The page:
HP ProLiant SL270s Gen8 beast masters eight coprocessors
Nvidia Tesla, Intel Xeon Phi – do my
If you have decided that you want to build a grunting number-cruncher that crams a hefty number of Tesla or Xeon Phi coprocessors into a single chassis, then Hewlett-Packard wants to talk to you about the new ProLiant SL270s Gen8 server.
The new SL270s Gen8 slides into the SL6500 "scalable system" modular chassis, which makes it somewhere in between a rack and a blade server. The SL6500 chassis comes in 2U and 4U variants, and is distinct from the "Argos" SL4500 big data scalable systems that HP announced last week, which are targeted at big data jobs that need to put lots of storage on a node. With the SL6500s, the design is about packing as many coprocessors in a chassis as possible to maximize floating point computing per watt.
HP has been peddling super-dense ProLiant SL machines since June 2009, with the launch of the initial SL6000s. These machines were a reaction in part to the success that Dell's Data Center Solutions unit and Silicon Graphics/Rackable Systems were having peddling dense machines without all the expensive management and redundancy features that commercial blade servers have, and which are legs on a snake for cheapskate hyperscale data center operators and supercomputer centers. When you have a massively parallel machine, you expect nodes to fail rather than trying to prevent it, and your software is supposed to cope with those failures without crashing.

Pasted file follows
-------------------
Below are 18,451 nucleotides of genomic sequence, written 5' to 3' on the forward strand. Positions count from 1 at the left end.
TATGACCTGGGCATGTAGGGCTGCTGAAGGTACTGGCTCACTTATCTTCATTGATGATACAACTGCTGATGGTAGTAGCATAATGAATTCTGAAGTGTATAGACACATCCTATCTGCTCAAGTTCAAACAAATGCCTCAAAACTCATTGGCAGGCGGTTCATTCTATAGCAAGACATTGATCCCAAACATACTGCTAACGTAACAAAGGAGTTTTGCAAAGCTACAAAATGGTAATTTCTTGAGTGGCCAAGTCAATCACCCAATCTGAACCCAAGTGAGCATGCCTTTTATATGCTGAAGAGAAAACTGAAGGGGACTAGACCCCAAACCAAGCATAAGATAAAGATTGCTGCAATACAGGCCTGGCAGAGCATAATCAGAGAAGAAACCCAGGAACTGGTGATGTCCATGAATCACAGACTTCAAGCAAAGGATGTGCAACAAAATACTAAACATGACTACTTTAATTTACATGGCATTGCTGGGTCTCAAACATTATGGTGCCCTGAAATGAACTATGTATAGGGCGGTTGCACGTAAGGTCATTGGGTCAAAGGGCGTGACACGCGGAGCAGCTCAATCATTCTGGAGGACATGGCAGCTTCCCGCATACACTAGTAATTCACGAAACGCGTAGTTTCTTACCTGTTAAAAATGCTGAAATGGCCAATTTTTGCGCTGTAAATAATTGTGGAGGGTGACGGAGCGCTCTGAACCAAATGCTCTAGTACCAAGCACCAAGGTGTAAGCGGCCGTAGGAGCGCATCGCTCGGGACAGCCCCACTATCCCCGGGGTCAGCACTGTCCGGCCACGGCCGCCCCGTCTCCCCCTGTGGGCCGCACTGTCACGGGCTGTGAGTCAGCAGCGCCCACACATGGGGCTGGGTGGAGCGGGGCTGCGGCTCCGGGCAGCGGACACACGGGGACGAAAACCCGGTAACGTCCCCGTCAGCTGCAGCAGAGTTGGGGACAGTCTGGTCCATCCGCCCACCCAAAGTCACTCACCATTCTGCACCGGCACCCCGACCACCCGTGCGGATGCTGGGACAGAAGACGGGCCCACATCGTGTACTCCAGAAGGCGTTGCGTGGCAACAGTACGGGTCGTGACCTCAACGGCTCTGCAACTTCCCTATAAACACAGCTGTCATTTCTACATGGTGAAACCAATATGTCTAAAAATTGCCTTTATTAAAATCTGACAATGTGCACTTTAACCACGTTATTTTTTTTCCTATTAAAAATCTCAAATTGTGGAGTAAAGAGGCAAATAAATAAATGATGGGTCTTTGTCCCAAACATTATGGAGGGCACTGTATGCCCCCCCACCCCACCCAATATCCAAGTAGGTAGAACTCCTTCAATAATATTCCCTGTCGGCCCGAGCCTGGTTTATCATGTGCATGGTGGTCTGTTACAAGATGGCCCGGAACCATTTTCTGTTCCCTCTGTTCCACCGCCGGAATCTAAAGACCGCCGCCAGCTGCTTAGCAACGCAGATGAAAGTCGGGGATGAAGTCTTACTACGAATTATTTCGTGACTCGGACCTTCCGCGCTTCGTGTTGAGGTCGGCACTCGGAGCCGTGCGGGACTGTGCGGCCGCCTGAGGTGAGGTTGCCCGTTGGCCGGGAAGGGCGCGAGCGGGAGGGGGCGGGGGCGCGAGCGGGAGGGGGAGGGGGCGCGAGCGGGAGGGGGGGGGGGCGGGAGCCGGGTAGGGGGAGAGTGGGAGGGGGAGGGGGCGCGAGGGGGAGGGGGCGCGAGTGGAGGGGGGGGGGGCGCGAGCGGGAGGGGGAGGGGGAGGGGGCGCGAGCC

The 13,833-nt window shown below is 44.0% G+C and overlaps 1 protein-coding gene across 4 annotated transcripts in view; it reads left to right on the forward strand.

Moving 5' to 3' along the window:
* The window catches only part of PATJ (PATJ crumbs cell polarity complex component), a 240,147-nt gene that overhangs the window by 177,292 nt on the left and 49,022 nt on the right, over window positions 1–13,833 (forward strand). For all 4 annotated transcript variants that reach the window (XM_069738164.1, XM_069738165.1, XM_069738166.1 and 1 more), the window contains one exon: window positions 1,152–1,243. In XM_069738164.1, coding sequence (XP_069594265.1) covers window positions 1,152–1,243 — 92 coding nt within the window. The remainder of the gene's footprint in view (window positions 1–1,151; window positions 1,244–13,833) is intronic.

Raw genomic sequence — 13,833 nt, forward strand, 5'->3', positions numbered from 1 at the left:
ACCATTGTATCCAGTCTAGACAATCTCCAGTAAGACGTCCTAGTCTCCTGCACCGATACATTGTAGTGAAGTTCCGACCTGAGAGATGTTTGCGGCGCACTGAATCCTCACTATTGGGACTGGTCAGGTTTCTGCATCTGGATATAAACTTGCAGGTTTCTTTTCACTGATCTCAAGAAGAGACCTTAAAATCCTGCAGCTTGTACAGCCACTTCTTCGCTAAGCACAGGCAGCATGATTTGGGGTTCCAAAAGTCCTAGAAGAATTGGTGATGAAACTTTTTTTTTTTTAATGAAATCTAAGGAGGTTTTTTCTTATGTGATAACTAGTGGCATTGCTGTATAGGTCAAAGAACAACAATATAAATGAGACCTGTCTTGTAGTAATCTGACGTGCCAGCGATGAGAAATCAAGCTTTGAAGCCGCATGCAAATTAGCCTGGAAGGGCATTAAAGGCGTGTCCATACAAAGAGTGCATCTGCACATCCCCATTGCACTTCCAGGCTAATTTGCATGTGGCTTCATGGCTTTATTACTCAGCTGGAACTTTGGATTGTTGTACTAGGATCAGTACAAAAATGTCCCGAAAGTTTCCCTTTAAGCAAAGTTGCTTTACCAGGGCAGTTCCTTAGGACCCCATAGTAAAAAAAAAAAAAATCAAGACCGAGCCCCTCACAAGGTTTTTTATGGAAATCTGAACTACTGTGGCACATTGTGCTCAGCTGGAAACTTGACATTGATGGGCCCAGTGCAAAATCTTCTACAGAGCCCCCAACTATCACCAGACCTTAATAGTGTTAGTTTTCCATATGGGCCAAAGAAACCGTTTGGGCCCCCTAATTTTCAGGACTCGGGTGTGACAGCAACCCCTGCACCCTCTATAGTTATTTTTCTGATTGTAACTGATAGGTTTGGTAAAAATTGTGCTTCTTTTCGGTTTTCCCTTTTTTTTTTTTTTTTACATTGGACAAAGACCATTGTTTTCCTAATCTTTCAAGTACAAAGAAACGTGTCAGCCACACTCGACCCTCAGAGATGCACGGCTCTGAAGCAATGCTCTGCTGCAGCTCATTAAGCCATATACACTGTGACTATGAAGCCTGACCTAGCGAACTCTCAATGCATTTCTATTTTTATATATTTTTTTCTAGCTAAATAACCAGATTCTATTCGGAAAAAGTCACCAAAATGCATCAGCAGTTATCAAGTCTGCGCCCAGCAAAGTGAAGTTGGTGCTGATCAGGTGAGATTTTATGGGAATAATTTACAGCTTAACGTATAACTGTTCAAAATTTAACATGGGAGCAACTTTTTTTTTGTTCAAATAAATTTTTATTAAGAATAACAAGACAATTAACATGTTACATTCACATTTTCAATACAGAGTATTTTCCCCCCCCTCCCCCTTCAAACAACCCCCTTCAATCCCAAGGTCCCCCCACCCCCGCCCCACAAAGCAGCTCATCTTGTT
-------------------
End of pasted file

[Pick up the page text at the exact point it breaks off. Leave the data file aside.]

HP debuted the much more impressive SL6500 systems in October 2010, which allowed for up to three GPUs to be configured in a half-wide 2U server node called the SL390s G7. (There is a 1U variant of this node, too.) The SL6500 chassis is 4U high, so you could put four of these 2U SL370s G7 nodes into it. Doing so gave you a maximum of eight Xeon 5600 processors and a dozen Tesla M20X0 cards crammed into a 4U space.
To boost the GPU coprocessor density even further, HP rolled out a new 4U high variant of the SL390s G7 node in April 2011 that was similarly half-wide and allowed a wonking eight GPU coprocessors to be configured to a two-socket Xeon 5600 server. So with two of these darlings, you could put four Xeons and sixteen Tesla M20X0 GPU coprocessors in that 4U of space. Well, you could if you had enough money for electricity.
The Xeon E5-based SL270s Gen8
With the latest machine to come out of HP in the scalable systems lineup, the SL6500 chassis stays the same, but there is a new SL270s Gen8 node that is based on Intel's Xeon E5-2600 processors. This node has room for the eight x16 peripheral cards, and this time around they can be the new Xeon Phi x86-based coprocessors and the new Tesla K10 GPU coprocessors from Nvidia.
The spec sheet for the new SL server node says that it supports the Tesla M2070Q, M2075, M2090, and K10 GPU coprocessor cards and notes that you need to have a minimum of 4GB of main memory per socket if you install GPU coprocessors in the node. It also says that on those GPU coprocessors that have a 250 watt power draw, you have to clock them down to 225 watts if you have seven or eight cards in the node. If you only put six in, you can run these older cards at their full 250 watts.